Conciliation is the method that calls for the involvement of third parties seeing that a conflict that remains unresolved has entered a new phase of further escalation. Human resources specialists, and senior or line managers, or even conciliatory agencies like the Advisory, Conciliation, and Arbitration Service can act as conciliating actors who hear parties in conflict out, collect required information, and proceed to suggest a piece of advice and help with finding resolution. Contributing to conciliation, arbitration is a technique, by which specialists listen to and assess evidence from both parties to make a judgment regarding the best option for performance restoration. Litigation is the final method, by which an employee or an employer resorts to law, whether it be in the form of civil litigation or employment tribunals (Doherty and Guyler, 2008).
Techniques for Leading Teams and Group Meetings
Carlock (2012) stated that efficient leaders led their team by their own example, that is, they show through action their dedication to empowering and developing teams, which involves feedback, openness, communication, and professionalism. Coaching implies a range of conducts that develop the talents of team members through the improvement of self-awareness and self-reliance. Participative decision-making implies the participation of team members in decision-making and planning. Informing is the proliferation of accurate and timely information by leaders on performance, objectives, and organizational strategy. Interaction with the team and showing concern is an essential combination of conducts communicating leaders concern with team’s contribution and morale (Carlock, 2012). Philosophy Doctor James Creighton (2004) noted that there were a number of group techniques for the improvement of meeting efficiency, such as defining problems and opportunities, generating alternatives, evaluating alternatives, choosing a course of action, defining the implementation plan, and establishing mechanisms that would determine approach efficiency. One of the most recognizable examples of the alternative generation technique is brainstorming (Creighton, 2004).
Not only are verbal communication types like speech and writing important, but also nonverbal cues and elements like body movements, gestures, eye contact, touch, facial expression, voice tone, and physical distance play a central role in interpersonal communication. Effective management communication also implies the approaches to engaging audience and ensuring active listening by means of sharing personal experience, relating a problem to the audience, and putting provocative questions among other things. Efficient conflict resolution techniques include informal negotiation, mediation, facilitation, conciliation, arbitration, and litigation. Coaching, participative decision-making, informing, interaction with the team and showing concern are the major tools of leading teams while defining problems and opportunities, generating alternatives, evaluating alternatives, choosing a course of action, and defining the implementation plan are believed to be efficient approaches to leading group meetings.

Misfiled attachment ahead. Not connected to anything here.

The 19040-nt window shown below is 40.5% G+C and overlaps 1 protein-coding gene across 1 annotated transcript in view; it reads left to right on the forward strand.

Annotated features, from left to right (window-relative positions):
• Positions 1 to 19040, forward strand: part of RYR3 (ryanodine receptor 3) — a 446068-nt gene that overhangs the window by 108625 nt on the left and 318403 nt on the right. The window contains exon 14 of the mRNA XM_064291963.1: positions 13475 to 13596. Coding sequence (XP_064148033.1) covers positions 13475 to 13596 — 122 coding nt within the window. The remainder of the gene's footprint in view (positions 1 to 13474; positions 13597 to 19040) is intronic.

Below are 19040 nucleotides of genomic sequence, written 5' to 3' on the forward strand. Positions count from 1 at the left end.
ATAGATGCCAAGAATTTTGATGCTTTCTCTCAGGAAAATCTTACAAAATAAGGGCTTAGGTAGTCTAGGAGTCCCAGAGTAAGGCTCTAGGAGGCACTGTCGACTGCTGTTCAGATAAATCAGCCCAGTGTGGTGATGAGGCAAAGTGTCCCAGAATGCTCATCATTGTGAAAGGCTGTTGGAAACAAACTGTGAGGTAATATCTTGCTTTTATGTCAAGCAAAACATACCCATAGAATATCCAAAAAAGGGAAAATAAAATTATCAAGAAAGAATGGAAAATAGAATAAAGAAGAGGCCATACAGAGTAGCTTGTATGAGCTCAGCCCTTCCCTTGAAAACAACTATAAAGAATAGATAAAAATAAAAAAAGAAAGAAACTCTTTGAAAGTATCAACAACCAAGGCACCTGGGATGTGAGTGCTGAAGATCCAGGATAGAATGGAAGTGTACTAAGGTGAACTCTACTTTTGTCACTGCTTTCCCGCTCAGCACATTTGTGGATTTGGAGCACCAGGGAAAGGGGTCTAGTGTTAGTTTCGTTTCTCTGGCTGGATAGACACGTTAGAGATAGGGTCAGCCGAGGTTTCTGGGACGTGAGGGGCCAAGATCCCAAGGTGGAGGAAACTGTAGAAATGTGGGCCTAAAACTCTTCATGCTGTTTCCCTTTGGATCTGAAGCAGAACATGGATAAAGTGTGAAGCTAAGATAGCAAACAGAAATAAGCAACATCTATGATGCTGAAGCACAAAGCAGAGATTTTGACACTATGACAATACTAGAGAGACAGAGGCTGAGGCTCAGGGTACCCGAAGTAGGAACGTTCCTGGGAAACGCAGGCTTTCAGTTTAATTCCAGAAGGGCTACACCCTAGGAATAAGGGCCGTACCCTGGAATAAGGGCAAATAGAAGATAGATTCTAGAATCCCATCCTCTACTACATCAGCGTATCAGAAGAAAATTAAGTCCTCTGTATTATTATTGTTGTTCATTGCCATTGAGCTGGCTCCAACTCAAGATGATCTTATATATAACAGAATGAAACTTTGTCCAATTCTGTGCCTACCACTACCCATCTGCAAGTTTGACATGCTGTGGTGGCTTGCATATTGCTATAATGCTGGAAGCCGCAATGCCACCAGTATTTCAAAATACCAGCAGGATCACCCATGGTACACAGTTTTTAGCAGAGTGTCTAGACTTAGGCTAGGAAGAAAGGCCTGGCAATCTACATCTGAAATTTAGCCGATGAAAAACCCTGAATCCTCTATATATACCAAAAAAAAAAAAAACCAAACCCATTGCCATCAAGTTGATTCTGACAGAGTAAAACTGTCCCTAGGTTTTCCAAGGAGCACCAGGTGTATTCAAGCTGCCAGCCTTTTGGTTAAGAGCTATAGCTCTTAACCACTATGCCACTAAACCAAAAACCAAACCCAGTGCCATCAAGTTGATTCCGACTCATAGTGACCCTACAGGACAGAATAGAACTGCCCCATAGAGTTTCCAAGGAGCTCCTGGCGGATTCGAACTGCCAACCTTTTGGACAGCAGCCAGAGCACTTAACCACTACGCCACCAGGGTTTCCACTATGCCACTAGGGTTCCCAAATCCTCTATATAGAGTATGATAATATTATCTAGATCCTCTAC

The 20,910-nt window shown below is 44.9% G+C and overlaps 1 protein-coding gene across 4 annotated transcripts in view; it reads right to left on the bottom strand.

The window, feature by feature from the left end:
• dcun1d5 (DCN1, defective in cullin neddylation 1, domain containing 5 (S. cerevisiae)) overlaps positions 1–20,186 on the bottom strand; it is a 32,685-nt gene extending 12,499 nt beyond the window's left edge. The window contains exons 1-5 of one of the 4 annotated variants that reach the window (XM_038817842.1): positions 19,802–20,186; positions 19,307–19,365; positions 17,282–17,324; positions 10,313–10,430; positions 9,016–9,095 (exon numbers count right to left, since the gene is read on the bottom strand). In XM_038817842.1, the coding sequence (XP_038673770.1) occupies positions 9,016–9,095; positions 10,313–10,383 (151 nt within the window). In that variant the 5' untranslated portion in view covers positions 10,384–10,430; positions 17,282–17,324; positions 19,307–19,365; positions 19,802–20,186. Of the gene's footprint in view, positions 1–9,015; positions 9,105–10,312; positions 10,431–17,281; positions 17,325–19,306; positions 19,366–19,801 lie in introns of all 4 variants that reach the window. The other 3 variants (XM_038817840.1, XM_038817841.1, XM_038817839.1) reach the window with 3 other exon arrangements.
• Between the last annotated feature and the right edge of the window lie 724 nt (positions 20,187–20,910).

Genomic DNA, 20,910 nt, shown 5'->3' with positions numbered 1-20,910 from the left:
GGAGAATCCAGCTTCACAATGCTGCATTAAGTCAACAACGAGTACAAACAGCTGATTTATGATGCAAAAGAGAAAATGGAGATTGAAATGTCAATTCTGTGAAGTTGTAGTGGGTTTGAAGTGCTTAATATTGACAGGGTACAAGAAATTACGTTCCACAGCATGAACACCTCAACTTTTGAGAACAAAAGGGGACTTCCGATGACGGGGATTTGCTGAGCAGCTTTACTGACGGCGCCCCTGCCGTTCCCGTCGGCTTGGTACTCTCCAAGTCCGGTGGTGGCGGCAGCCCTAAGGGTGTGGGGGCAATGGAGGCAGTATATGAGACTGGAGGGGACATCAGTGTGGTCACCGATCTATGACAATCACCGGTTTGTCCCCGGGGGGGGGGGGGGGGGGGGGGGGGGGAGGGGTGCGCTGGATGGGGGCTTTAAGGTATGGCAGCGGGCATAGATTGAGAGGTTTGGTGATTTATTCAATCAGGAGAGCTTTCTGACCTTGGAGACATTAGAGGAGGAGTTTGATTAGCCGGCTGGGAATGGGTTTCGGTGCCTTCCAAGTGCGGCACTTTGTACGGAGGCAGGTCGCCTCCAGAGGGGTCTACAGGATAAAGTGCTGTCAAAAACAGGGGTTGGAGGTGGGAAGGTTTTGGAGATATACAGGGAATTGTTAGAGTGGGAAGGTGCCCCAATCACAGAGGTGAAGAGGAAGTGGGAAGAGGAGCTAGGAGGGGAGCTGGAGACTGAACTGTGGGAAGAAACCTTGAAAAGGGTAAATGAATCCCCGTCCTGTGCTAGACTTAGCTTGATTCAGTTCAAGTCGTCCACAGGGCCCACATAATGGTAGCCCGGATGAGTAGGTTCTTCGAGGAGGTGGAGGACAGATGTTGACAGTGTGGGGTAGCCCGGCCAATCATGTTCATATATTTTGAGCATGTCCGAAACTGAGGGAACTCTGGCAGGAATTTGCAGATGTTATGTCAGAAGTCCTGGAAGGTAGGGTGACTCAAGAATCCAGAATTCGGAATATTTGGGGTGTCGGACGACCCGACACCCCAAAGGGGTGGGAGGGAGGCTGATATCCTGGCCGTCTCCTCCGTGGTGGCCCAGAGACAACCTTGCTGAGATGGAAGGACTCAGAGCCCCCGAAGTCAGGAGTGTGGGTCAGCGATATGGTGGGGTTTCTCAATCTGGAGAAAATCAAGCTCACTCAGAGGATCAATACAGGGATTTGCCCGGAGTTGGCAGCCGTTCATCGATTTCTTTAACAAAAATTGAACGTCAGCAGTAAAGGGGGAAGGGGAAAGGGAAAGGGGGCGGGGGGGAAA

Arab British Academy for Higher Education. (n.d.). Business communication skills. ABAHE.co.uk. Retrieved from: http://www.abahe.co.uk/Free-En-Resources/English-for-Managers-Business-Correspondance.pdf
Baack, D. (2012). Management communication. San Diego, CA: Bridgepoint Education, Inc.
Carlock, R.S. (2012, May). Assessment tools for developing and leading effective teams. (Working Paper). INSEAD. The Business School for the World. Retrieved from: http://www.insead.edu/facultyresearch/research/doc.cfm?did=49811
Creighton, J.L. (2004). Using group process techniques to improve meeting effectiveness. Effective Meetings. Retrieved from: http://www.effectivemeetings.com/teams/teamwork/creighton.asp
Doherty, N., and Guyler, M. (2008). The essential guide to workplace mediation & conflict resolution. Rebuilding working relationships. Philadelphia, USA: Kogan Page Limited. Retrieved from: http://eds.a.ebscohost.com/eds/ebookviewer/ebook/bmxlYmtfXzIyNDM3OF9fQU41?sid=6bd4fdaf-f294-4722-8d53-562214d526aa@sessionmgr4005&vid=9&format=EB&rid=1
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Helmer, J. (n.d.). How to engage your audience and keep them with you. Oral Communication Center, Hamilton College. Retrieved from: http://academics.hamilton.edu/occ/engagingyouraudience.pdf
International Civil Aviation Organization. (2012). Fundamentals of communication. ICAO.int. Retrieved from: http://www.icao.int/APAC/Meetings/2012_CMC/FUNDAMENTALS%20OF%20COMMUNICATION.pdf
McLean, S. (2010). Business communication for success. Arizona Western College. Retrieved from: http://www.saylor.org/site/textbooks/Business%20Communication%20for%20Success.pdf
Warden, C. (n.d.). Chapter 3: interpersonal communications. Warden’s Web. Retrieved from: http://cwarden.org/warden/downloads/busPsyc/Ch03.pdf
Wood, A. (2006, March 1). NLP revisited: nonverbal communications and signals of trustworthiness. Journal of Personal Selling and Sales Management, 26(2), 197-204. Retrieved from: http://eds.a.ebscohost.com/eds/pdfviewer/pdfviewer?sid=6bd4fdaf-f294-4722-8d53-562214d526aa%40sessionmgr4005&vid=25&hid=4208